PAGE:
Daily Archives: November 9, 2009

Video Feature: Reducing Hay Wastage

Hay wastage has always been a problem in beef operations. The problem has gotten much worse since large round bales have been utilized.

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I was wounded. I got cracked across the bridge of my nose. Not that my nose needs to do anything to attract attention. As one friend put it, “Bax, if you’d lie flat on your back in the sun, we could tell time!”

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Observe bulls closely as breeding season begins.

Observe bulls closely as breeding season begins.

Dr. Glenn Selk, Extension Cattle Specialist, Oklahoma State University

A good manager keeps an eye on his bulls during the breeding season to make sure that they are getting the cows bred.  Occasionally a bull that has passed a breeding soundness exam may have difficulty serving cows in heat, especially after heavy service.  Inability to complete normal service and low fertility are more detrimental than failure to detect cows in heat to calf crop percent.

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Animal Welfare Groups Want To Change Your Production Practices

Animal Welfare Groups Want To Change Your Production Practices

The Farm Gate

A year ago Proposition 2 in California was approved by voters and spelled the end to the California egg industry because it caused the abolition of common production practices. Voters in other states have spoken out, and in some caused significant changes in the way livestock are raised. Last week Ohio voters approved Issue 2 on the ballot, which was a pro-active move by the Ohio livestock industry to pre-empt an effort by the Humane Society of the US to change livestock production practices in that state. The public debate over what livestock producers should and should not do to raise their animals has barely begun.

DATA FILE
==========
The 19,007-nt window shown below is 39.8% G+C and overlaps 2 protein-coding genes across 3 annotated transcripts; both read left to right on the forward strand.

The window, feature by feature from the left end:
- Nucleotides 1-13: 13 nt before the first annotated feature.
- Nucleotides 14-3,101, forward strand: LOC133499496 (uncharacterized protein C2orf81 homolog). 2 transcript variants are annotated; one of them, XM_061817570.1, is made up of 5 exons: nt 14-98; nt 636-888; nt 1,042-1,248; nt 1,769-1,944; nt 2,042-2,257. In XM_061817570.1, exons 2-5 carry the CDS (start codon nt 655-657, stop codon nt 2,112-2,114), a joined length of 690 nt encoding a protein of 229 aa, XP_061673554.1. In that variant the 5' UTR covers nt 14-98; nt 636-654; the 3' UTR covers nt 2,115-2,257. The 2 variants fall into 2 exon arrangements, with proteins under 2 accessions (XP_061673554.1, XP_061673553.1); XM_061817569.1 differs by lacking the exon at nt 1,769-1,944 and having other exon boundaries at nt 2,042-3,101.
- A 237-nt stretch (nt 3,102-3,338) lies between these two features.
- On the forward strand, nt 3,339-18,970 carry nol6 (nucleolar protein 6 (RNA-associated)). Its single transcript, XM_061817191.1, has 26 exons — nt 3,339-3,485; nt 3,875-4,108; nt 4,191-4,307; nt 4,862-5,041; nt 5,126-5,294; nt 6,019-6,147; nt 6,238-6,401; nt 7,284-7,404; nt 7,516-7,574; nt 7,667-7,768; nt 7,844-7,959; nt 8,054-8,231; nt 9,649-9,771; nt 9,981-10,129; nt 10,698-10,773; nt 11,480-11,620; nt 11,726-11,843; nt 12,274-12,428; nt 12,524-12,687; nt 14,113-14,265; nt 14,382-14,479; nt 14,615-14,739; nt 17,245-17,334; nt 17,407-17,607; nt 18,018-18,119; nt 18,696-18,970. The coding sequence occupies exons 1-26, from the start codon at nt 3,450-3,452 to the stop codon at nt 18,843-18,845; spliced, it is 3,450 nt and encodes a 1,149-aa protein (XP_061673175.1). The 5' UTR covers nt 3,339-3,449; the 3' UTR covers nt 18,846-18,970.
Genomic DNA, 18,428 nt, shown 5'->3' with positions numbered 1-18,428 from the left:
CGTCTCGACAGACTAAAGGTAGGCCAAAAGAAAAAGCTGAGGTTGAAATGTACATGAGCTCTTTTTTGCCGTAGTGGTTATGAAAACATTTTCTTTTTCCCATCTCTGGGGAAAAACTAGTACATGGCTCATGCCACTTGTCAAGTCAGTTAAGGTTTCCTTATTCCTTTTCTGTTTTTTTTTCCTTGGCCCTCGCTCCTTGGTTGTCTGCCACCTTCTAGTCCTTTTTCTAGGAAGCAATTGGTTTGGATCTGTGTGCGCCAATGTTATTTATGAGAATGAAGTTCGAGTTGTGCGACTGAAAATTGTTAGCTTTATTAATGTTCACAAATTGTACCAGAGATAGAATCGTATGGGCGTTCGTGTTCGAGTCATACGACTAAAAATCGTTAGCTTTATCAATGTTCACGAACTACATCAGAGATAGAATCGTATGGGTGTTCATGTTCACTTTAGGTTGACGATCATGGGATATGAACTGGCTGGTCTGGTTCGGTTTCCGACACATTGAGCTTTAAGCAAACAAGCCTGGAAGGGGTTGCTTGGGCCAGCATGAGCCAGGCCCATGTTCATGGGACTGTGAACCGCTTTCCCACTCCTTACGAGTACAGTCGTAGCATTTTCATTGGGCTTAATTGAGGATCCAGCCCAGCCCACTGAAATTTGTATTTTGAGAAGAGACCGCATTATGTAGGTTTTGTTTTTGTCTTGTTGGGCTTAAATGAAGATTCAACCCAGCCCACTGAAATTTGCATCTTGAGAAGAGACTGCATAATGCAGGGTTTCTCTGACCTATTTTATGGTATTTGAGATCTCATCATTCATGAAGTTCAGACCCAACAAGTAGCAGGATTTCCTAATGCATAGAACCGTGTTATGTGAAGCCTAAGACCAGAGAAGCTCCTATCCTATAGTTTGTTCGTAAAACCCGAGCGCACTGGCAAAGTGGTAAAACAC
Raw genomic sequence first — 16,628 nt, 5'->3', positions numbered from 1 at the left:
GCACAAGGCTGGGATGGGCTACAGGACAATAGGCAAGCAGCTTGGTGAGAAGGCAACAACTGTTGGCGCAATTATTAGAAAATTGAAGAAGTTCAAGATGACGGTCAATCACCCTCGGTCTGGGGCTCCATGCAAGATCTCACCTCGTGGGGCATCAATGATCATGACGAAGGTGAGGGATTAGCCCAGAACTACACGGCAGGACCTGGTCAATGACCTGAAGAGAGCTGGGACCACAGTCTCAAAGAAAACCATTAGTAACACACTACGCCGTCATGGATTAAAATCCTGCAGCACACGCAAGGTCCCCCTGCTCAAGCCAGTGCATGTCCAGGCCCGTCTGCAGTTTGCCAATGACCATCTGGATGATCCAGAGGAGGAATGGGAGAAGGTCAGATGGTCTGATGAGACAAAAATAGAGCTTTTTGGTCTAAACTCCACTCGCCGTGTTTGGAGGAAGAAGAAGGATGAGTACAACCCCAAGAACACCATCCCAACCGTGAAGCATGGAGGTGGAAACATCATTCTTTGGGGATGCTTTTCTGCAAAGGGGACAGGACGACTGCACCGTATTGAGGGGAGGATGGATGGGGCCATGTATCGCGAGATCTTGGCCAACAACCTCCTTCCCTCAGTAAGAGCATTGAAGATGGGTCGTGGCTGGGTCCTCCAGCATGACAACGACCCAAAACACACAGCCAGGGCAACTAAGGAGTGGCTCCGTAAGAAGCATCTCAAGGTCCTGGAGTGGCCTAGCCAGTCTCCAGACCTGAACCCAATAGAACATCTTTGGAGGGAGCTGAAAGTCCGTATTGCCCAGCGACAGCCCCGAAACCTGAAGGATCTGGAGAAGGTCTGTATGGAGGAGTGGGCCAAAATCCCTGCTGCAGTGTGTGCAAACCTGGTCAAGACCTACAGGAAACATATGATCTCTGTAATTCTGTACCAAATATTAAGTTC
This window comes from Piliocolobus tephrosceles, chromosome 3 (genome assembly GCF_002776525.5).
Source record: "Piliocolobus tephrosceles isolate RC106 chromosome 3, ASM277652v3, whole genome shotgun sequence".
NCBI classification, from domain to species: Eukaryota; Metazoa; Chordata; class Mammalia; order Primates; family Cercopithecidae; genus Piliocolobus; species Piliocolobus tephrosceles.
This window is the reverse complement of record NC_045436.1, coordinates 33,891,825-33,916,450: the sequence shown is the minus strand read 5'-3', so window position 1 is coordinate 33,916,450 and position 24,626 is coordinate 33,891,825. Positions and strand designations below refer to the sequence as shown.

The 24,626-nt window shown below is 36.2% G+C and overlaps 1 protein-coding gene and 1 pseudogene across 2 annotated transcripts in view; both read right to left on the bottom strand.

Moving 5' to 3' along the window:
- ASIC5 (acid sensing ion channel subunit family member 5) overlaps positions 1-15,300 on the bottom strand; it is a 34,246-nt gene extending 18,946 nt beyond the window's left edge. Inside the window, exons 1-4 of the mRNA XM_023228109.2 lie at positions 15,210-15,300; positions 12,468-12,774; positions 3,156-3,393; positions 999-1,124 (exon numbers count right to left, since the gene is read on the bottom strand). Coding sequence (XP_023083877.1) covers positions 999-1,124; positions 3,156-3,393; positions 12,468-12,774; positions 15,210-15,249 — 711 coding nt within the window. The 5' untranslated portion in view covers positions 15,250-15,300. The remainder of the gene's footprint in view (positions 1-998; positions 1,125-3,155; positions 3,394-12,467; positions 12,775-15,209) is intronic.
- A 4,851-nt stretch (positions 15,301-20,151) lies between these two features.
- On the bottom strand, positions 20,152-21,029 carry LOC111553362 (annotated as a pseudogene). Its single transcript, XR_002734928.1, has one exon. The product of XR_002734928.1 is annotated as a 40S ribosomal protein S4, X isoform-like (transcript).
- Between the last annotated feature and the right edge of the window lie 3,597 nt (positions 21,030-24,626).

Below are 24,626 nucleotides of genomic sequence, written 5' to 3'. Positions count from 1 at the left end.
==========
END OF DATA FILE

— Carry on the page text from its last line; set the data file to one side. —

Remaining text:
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The High Cost Of Low Calving Rates

The High Cost Of Low Calving Rates


Preg-check season brings at least a mild level of anxiety for most cow/calf producers. From an economic standpoint, the difference between confirmed pregnancies and open cows could hardly be wider. While a pregnant cow or heifer is an asset that represents money in the bank, the open cow is a liability that represents a blank check you’re about to write.

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Dystocia—Difficult Calving, What It Costs and How to Avoid It

Dystocia—Difficult Calving, What It Costs and How to Avoid It

Dr. R.A. Cady, University of New Hampshire

Dystocia, more commonly known as difficult calving, is a problem most dairy producers encounter. Consequences range from the need for increased producer attention to the loss of the cow and calf. Dystocia is a leading cause of calf death at or shortly after birth and leads to uterine infections, more retained placentas, and longer calving intervals.

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Hold the beef, pass the tests

Hold the beef, pass the tests

The Times Union

Editor’s note: Stories of this ilk are included in the blog to inform those in our industry how agriculture is being presented to and perceived by the public.

If you find it surprising that beef processors don’t have to test their product for a common and potentially deadly organism, welcome to the club.

The fact is, beef is not required to be tested for the presence of E. coli, bacteria typically found in the intestines of cows and pigs, or in their feces.

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Grass-Fed Beef Emissions

Grass-Fed Beef Emissions

New York Times